Francis Lung: Miracle
CD | LP| Digital
The intertextual and personal second album by Tom McClung, aka Francis Lung, is released today.
It’s been a decade since Tom McClung’s former band WU LYF released their frenetic and intensely immersive debut Go Tell Fire To The Mountain. Observing his solo reincarnation as Francis Lung over the last few years, one might question the identity of the musician. Genre-wise, the change is, indeed, drastic. A mélange of chamber-pop and dreamy balladry on the first FL album, yet, links to the aesthetic quality and extensive listening background behind all other works and projects McClung has even produced or been involved in.
In a way, Miracle has shed lush foliage of celebratory sound which defined his previous record. However, Francis Lung has stayed true to the tuneful songwriting approach of A Dream is U. To some extent, it nods to both solo paths of McCartney and Lennon, marrying perfectly structured pop texture with dreamy melodies. It is a funny coincidence that the album is released on Sir Paul’s birthday.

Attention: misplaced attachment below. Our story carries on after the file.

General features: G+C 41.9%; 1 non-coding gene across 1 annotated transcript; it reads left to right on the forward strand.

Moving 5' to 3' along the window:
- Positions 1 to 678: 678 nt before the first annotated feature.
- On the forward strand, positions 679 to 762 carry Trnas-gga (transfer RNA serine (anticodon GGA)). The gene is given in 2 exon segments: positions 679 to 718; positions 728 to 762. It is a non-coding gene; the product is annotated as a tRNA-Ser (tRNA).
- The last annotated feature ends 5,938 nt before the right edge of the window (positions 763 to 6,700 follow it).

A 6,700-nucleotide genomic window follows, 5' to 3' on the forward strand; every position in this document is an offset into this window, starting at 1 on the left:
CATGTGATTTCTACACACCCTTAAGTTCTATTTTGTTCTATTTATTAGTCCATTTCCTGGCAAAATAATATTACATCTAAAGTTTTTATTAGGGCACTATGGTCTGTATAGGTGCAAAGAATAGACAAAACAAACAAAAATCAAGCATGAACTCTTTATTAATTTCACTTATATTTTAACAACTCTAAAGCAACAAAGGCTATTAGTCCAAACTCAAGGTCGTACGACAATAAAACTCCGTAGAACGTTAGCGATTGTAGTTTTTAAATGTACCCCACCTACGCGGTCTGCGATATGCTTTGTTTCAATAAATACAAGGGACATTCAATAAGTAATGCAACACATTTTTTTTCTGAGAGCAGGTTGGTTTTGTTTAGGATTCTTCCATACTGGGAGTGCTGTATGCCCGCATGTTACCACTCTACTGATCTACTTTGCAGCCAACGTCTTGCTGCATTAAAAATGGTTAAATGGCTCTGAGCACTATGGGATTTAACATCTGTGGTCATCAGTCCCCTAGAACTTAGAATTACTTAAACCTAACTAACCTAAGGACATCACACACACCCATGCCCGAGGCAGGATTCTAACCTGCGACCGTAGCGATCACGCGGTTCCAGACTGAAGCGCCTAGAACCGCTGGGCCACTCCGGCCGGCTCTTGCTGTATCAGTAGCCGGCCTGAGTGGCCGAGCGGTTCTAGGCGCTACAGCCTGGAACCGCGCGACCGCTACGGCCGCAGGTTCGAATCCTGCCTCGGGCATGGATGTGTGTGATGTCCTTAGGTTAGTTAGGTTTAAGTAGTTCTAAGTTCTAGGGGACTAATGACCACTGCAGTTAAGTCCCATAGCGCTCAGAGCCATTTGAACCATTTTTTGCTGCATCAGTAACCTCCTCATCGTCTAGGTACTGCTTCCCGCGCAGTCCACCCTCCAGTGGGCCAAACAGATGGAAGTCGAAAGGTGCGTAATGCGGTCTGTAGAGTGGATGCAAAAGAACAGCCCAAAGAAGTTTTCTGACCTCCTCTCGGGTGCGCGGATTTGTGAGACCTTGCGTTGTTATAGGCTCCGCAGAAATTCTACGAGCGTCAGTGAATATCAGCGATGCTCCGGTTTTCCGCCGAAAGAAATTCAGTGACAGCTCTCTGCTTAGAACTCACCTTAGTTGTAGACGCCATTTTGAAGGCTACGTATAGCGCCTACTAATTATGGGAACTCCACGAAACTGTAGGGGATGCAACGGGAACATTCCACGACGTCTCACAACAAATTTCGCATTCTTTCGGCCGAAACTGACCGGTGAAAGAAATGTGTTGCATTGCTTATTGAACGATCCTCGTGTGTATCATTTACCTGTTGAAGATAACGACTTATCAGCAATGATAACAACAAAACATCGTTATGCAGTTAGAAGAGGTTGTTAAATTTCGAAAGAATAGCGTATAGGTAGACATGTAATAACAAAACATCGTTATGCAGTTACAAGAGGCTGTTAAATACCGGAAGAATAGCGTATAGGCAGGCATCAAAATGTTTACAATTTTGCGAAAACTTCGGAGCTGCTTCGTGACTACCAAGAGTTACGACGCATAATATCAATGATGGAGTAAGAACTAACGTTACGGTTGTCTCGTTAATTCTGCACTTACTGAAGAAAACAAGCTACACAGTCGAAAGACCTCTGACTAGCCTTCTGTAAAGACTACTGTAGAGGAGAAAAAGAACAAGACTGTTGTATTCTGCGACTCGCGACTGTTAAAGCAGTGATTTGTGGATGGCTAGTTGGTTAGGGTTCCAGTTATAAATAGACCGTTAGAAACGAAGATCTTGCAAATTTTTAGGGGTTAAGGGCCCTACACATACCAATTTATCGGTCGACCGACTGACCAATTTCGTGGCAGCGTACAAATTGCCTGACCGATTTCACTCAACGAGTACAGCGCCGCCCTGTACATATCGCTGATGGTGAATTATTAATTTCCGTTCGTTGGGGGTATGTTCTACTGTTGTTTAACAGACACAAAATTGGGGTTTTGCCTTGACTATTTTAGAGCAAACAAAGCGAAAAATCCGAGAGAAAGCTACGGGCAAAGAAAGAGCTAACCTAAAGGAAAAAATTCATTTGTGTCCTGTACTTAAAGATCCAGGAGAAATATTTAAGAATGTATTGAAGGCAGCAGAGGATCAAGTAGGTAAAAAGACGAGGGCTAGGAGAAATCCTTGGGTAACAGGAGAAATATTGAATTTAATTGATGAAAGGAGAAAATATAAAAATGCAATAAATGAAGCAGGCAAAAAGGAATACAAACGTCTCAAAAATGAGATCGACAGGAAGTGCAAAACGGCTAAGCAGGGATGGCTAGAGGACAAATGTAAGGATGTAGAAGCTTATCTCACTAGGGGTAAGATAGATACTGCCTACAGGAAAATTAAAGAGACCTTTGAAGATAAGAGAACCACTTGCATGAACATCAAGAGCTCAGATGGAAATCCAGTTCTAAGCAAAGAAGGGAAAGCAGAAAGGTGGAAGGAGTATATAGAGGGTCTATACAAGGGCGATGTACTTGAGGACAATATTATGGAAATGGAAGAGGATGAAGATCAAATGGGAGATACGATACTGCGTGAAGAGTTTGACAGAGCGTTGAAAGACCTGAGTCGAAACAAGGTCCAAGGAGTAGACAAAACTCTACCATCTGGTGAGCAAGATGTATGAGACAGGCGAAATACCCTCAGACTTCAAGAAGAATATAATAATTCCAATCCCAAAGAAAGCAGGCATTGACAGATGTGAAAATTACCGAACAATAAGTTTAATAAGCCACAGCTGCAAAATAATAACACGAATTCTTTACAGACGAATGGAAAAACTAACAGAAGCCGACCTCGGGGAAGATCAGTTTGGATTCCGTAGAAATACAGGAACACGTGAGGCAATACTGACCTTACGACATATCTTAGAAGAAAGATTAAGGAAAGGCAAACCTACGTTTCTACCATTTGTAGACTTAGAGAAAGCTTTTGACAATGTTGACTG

Still, the intertextuality of Miracle is not narrowed to the modern classics references of the late ’60s – early ’70s. Wistful double-tracked vocals on Don’t Call Me Baby allude to more recent, latter-day auteurs such as Elliott Smith on his lighter, contemplative XO album. On a similar note, some tracks submerge in the murkiness akin to the Scandinavian alternative and folk scene. Moody Comedown (Again), evoke Danish rockers Mew, particularly the high-pitch vocals of Jonas Bjerre.
Eclectic and referential, the album is nevertheless a distinctly personal statement. With its varying moods and intimate lyrics, it shows someone who is not hesitant to open up. The title track speaks of innocent hope for serendipity: I don’t believe in miracles / but I believe that something’s going to happen pretty soon, / not because I want it to but because it has to.
Although melancholic in part, Miracle is generally characterised by an upbeat mood. Irrespective of the album, a miracle is thought to have a supernatural origin. Although it most likely does, the name of the record stitched on the artist’s jacket reminds one that it is also a matter of someone’s desire to make things happen. Whatever it is, McClung seems to be well aware of such conventional wisdom.
Miracle can be ordered here.
All words by Irina Shtreis. More writing by Irina can be found in her author’s archive.